Patricia Heaton is one of television’s favorite moms. She’s also been a strong voice for preborn children, speaking out against abortion in her role as Honorary Chair of Feminists for Life and using her platform to raise awareness for the rights of children in the womb, especially those with Down syndrome. She is also always ready to come to the defense of motherhood.
In 2011, Heaton began supporting Reece’s Rainbow, a charity that helps find forever homes for children with disabilities internationally — many with Down syndrome. She volunteered to donate $1 (up to $10,000) to Reece’s Rainbow for every person who followed the organization on Twitter.
“The idea that a child could be institutionalized when there are people here willing to adopt them but maybe don’t have the financial means was so upsetting,” Heaton told Fox411 at the time. “With travel, lawyers and more, it can cost upwards of $30,000.
“I felt it was a problem I could have some impact on,” she added. “I had just hit 10,000 followers on Twitter and I said, ‘what better way to commemorate this little milestone but to try to help get this organization some recognition on Twitter.”
Since then she has continued to support the organization, helping to celebrate its 15th birthday on June 9. “Congrats and God bless @ReecesRainbow for 15 years of placing DS orphans with families, and bless those families who opened their hearts and homes to these beautiful children!” she said.
— Patricia Heaton (@PatriciaHeaton) June 9, 2021
The organization replied to her tweet, saying, “Thank you so much, Patricia! We appreciate all you do to help us raise awareness! God bless!”
Heaton hopes she is helping to de-stigmatize Down syndrome, noting that Hollywood is a very shallow industry that is influencing the values of America. She wants to help that change.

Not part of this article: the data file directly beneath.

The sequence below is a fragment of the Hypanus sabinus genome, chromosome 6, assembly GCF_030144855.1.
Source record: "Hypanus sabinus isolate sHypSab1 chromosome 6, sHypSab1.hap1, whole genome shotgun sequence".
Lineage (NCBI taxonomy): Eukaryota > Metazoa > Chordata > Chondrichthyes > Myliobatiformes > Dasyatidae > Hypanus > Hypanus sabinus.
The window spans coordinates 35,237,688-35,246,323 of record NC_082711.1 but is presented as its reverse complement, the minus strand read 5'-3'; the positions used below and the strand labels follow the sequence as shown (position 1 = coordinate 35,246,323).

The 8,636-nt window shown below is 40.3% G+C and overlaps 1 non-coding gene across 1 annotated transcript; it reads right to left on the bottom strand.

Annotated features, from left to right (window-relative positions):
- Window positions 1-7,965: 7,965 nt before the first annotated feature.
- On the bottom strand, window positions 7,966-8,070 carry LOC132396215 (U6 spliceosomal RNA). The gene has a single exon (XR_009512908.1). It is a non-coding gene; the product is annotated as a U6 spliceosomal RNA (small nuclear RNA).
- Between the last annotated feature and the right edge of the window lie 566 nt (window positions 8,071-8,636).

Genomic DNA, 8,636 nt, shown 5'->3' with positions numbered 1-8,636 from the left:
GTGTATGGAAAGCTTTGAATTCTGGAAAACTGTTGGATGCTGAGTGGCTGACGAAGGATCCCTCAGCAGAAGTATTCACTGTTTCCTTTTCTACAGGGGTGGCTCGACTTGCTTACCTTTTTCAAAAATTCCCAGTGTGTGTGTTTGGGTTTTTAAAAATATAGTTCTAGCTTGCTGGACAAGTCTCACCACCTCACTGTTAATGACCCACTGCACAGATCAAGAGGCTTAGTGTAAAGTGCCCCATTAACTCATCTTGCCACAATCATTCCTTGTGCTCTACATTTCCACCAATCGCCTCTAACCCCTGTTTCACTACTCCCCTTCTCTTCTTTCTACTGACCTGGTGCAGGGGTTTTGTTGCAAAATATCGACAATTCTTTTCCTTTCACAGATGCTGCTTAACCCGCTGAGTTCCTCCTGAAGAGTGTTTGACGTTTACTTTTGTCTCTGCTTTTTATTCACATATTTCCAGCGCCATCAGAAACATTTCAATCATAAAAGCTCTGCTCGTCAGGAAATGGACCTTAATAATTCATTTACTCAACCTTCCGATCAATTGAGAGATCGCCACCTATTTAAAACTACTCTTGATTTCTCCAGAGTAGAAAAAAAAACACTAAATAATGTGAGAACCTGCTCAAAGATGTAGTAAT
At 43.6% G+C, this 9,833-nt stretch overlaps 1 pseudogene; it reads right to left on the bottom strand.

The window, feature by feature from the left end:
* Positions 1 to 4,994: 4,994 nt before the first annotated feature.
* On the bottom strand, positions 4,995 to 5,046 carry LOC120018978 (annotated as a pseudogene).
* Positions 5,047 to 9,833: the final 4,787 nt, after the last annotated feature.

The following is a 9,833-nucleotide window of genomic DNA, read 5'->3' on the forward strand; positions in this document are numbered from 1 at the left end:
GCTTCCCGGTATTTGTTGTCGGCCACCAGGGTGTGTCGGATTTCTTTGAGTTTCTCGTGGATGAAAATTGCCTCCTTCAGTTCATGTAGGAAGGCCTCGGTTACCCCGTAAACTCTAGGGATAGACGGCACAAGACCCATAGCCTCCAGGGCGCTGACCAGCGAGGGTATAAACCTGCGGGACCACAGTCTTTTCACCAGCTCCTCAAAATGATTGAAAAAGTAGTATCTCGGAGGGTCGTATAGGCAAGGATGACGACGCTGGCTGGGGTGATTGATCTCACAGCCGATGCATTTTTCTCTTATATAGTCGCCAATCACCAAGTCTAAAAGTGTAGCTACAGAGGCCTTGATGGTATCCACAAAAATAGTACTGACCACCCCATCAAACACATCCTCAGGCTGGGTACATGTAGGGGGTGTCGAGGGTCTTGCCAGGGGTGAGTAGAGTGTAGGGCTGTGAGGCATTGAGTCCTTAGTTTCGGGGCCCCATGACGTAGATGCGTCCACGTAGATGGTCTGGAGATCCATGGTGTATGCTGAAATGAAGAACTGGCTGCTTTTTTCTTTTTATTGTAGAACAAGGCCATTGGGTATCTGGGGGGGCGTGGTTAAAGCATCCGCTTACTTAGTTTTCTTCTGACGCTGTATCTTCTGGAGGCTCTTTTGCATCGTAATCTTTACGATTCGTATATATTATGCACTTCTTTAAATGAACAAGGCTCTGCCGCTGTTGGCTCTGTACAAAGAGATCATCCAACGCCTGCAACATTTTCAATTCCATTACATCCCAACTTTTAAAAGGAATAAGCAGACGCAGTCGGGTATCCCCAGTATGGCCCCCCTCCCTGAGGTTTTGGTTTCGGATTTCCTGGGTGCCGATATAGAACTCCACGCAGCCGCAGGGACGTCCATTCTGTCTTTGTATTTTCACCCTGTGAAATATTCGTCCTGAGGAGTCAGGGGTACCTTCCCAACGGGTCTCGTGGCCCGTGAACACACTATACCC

Heaton joined Feminists for Life (FFL) more than two decades ago, acting as FFL’s Honorary Chair beginning in 1998. “I wanted to find a group that had compassion, intelligent, reasonable people who are fun and life-affirming,” she said about joining the organization.
In 2005, at FFL-hosted Women Deserve Better® events, she called on U.S. Congressmen to address the reasons that women undergo abortions, which usually center around a lack of resources and support. Rather than treating abortion as the solution to women’s socioeconomic concerns, she urged the government to consider why women choose abortion so that they can treat the root of the problem rather than killing children in a misguided attempt to help women.
Over the years, Heaton has tweeted support for a pregnancy center and for the March for Life, and in 2017, she tweeted, “Life begins at conception. Said every scientist ever. #ProScience #ProWoman #ProLife”
Heaton also tweeted multiple times during the trial of late-term abortionist Kermit Gosnell, who killed children who survived his abortions by stabbing them in the back of the neck and severing their spinal cords. “The news coming out of the Gosnell abortion clinic trial is absolutely horrifying, yet not one network has done any coverage of it. Not one,” she said. She noticed that major media outlets frequently fail to cover the horrific truths about the abortion industry and she was brave enough to call them out on it.